Garden District: Pontchartrain Hotel, 2031 St. Charles Ave.
For most of the history of New Orleans dining, only a few hotel restaurants had a serious local clientele. Of them, the most revered was the Caribbean Room at the Pontchartrain Hotel.
Created by Lysle Aschaffenberg--the hotel's founder, world traveler, and dedicated gourmet--the C-Room was one of the handsomest, most comfortable, and most romantic restaurants in town. The rooms had a soft glow, a color scheme of plush pink among walls of rich wood paneling that went a long way up to the ceiling. A fountain splashed in the center of the main room, and you could hear it, so quiet was the environment. Everything about the place spoke of luxury in the old manner.
The Caribbean Room's two long-time chefs were legendary practitioners of Creole cooking. Nathaniel Burton and his successor and protégé Louis Evans were unusual in having celebrity status in a time when few African-American chefs were known at all. They were encouraged by Aschaffenberg and his son Albert to maintain an unambiguously Creole flavor, and they did. At the same time, they also prepared a number of classic French dishes (one of which, trout Veronique, became the house specialty) and other dishes that Aschaffenberg found in his travels.
My favorite dish at the Pontchartrain (the hotel's name was synonymous with that of the restaurant) was crabmeat Remick, made with bacon, mustard, and chili sauce in an au gratin sort of way. They also made a great fish-with-everything (oysters, crab, and shrimp) dish called trout Eugene.
The two most famous dishes at the C-Room however, were both sweets. The first was the blueberry muffins that came in the bread basket. Those were so popular that they should have been on the hotel's crest. They were also much liked in the Pontchartrain's coffee shop at breakfast.
The other signature was mile-high ice cream pie, now widely copied by other restaurants. It had vanilla, chocolate, and peppermint ice cream in layers, with a meringue on top and chocolate sauce all around. It was designed to be split by at least two people. In my early twenties I somehow managed to eat an entire slice of it. "My God!" said the waiter. "Do you know what we do to anyone who eats a whole piece of mile-high pie?" What? I asked. "We give you another slice on the house!"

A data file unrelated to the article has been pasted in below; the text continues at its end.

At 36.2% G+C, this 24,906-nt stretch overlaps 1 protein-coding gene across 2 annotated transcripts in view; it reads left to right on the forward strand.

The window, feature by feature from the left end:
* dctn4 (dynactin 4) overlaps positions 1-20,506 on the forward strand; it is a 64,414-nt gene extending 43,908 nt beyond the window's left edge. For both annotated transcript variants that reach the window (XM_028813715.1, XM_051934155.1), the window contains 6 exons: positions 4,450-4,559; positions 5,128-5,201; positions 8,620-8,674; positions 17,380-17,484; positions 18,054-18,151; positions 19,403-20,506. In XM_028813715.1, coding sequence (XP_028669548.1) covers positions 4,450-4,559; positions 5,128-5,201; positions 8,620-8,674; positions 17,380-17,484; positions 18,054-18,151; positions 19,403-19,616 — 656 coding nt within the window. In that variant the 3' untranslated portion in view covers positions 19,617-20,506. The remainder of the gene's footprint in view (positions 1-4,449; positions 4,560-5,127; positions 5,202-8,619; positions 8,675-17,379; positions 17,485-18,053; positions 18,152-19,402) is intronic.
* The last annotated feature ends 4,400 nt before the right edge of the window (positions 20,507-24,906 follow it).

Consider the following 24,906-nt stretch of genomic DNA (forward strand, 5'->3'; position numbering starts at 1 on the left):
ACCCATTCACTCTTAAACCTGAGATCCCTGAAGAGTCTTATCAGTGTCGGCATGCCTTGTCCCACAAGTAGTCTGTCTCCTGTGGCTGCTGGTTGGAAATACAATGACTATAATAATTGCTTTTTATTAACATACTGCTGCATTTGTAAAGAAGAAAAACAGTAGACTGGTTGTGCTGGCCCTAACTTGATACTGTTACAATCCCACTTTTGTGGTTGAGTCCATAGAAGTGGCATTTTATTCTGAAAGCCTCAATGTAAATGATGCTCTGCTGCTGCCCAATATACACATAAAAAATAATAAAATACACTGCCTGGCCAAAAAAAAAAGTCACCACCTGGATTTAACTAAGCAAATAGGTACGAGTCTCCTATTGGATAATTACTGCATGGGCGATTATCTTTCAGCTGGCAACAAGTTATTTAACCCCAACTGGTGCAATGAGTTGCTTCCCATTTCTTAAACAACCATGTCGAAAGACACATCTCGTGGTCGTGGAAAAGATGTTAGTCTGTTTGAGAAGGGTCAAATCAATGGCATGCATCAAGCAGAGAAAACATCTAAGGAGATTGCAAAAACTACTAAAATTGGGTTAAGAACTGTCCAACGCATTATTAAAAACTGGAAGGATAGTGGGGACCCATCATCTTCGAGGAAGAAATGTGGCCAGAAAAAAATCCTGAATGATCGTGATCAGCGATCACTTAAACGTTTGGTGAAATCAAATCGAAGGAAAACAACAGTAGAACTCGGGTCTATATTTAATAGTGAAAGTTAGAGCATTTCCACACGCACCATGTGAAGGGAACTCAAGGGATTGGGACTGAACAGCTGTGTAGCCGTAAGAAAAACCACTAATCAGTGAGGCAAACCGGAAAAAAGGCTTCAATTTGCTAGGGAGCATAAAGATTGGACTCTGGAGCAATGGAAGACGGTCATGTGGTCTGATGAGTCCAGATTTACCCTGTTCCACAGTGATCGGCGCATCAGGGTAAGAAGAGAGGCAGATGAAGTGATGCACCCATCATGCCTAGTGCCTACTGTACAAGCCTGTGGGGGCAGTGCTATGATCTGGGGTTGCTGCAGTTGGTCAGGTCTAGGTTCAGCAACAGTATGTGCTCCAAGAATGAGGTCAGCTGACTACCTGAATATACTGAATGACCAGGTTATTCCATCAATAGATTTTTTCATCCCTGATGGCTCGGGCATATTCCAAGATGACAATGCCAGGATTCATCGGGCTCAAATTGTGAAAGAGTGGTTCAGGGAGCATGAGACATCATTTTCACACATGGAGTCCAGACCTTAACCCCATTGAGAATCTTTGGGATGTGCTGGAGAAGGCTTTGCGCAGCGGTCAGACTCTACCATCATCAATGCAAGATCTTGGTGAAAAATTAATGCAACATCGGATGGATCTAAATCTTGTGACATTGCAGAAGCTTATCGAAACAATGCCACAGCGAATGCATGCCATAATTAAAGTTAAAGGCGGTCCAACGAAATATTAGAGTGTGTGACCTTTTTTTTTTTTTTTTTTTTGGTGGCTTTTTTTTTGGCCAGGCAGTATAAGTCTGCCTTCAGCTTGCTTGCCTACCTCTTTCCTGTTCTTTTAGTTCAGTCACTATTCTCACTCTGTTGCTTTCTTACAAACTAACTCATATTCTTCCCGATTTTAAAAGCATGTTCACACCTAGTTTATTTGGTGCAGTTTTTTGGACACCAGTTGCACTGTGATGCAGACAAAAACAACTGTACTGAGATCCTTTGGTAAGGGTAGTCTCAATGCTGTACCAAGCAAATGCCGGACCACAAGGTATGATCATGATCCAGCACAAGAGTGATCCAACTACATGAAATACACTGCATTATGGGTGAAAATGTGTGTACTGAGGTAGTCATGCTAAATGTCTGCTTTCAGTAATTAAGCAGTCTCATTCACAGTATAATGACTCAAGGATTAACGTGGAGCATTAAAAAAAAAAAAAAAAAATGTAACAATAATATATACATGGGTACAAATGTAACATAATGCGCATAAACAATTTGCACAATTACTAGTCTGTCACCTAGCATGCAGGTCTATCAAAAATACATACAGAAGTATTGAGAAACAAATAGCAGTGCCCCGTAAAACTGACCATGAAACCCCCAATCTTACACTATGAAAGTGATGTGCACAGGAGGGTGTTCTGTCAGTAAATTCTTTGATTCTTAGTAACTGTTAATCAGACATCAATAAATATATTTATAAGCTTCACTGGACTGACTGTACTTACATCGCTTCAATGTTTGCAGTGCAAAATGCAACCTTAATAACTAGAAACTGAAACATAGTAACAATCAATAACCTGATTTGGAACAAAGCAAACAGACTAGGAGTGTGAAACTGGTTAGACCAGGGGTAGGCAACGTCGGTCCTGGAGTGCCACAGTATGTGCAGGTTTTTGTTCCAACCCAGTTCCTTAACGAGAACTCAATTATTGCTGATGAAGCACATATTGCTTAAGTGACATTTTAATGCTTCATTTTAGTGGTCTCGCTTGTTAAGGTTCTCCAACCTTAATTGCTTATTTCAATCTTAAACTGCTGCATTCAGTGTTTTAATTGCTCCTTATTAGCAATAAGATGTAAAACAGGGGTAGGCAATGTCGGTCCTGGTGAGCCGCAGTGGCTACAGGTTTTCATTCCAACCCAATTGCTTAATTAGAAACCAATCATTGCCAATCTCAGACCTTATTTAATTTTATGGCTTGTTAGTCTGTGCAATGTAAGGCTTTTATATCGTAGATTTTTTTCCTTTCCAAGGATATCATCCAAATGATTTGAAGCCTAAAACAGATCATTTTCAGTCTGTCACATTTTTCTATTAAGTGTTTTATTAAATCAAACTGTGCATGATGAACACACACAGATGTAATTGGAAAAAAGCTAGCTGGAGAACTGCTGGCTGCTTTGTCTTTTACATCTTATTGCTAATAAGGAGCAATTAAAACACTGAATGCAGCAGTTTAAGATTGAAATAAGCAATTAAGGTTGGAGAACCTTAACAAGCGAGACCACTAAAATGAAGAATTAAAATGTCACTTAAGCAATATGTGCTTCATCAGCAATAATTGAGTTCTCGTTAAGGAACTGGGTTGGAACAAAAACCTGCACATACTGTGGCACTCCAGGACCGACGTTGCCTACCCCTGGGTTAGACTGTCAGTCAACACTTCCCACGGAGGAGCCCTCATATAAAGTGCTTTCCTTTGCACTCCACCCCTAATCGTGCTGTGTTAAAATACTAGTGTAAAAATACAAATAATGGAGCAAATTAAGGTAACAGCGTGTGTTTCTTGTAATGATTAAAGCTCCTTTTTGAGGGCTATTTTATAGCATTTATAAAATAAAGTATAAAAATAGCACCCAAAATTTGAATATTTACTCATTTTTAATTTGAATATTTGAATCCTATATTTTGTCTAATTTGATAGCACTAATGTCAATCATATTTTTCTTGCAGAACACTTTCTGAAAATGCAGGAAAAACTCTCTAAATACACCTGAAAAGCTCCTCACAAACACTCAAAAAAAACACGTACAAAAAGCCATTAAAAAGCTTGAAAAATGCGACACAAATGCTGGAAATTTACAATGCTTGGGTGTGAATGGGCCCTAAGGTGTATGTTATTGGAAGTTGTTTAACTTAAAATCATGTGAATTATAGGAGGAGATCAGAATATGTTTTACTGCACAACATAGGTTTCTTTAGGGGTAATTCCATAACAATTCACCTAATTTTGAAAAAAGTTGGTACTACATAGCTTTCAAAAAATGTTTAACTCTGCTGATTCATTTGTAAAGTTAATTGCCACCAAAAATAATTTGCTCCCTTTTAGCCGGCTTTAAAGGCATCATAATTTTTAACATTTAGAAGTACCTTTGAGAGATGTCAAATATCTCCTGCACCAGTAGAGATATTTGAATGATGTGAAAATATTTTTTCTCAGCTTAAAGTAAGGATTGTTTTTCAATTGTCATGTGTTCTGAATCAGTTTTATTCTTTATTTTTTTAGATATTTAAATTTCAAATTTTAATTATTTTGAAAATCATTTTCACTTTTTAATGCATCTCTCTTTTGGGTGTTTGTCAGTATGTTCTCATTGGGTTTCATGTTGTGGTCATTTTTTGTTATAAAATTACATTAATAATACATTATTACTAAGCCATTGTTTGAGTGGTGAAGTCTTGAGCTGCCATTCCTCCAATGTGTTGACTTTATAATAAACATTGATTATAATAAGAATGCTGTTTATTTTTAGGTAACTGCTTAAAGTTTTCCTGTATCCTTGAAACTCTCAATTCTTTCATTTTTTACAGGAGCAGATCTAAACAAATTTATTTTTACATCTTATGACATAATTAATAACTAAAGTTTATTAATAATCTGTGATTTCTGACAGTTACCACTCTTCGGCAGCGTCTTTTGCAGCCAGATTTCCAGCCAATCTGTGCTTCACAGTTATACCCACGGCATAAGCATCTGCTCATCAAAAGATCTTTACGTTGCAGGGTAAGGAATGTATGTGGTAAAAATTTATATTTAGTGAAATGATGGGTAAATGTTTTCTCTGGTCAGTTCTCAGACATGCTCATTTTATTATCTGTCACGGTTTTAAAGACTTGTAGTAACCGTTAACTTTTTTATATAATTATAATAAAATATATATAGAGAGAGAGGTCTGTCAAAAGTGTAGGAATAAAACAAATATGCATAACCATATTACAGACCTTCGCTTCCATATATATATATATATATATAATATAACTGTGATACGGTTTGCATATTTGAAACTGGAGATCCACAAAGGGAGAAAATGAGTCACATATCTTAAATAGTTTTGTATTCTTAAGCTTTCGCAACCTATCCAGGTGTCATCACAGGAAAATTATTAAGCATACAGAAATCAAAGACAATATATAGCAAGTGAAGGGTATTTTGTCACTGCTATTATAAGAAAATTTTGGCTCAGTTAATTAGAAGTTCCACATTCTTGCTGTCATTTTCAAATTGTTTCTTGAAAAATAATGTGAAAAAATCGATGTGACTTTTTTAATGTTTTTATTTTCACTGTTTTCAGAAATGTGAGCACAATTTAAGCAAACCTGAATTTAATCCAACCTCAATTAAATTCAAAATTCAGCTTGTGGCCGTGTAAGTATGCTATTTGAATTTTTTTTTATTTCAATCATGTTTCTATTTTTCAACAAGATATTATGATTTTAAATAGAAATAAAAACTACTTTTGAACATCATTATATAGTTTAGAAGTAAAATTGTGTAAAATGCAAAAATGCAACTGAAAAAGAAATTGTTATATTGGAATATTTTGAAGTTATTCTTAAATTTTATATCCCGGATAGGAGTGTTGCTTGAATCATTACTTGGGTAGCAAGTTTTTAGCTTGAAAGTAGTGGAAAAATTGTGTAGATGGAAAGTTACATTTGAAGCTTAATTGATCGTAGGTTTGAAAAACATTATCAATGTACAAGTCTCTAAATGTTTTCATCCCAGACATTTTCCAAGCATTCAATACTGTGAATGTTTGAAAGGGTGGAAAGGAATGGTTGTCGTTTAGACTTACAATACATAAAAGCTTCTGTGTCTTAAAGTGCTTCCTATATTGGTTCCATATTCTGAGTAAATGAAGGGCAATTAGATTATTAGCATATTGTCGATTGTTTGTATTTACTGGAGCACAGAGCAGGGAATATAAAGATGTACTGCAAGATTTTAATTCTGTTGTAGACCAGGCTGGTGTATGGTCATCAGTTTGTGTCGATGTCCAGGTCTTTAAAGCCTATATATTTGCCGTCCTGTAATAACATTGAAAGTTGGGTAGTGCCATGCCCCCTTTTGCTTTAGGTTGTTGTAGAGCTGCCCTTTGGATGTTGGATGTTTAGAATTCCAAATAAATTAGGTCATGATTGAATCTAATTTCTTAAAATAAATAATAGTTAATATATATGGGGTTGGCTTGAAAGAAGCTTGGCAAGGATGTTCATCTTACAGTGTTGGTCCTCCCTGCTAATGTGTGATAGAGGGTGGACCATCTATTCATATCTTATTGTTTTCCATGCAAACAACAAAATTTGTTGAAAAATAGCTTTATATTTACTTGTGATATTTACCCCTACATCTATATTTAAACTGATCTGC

For years, the Caribbean Room was famous for its Sunday night buffets. That style of dinner service was almost unheard of in New Orleans. It was popular but--as all the regulars knew--not as good as the regular menu.
Service at the Caribbean Room was orchestrated by its incomparable maitre d', Douglas Leman. Douglas (many longtime customers never knew his last name) was the apotheosis of hospitality and style, always ready with an effusive gratefulness for the customers for just showing up. Douglas was at the front door of the Caribbean Room for most of his adult life. It seemed to me that his death was the final nail in the coffin of the Caribbean Room. The earlier demise of Chef Louis Evans didn't help.
The restaurant was already fading when the Aschaffenbergs sold the hotel in 1987. The new owners cut back the C-Room to a third of its former size, and the handwriting was on the wall. When it finally closed, few people noticed, so marginal had the restaurant become.
The Caribbean Room figured in many high moments in people's lives and the history of New Orleans dining. I have one myself: my first date with my wife Mary Ann was at the Caribbean Room, as Douglas smiled on.
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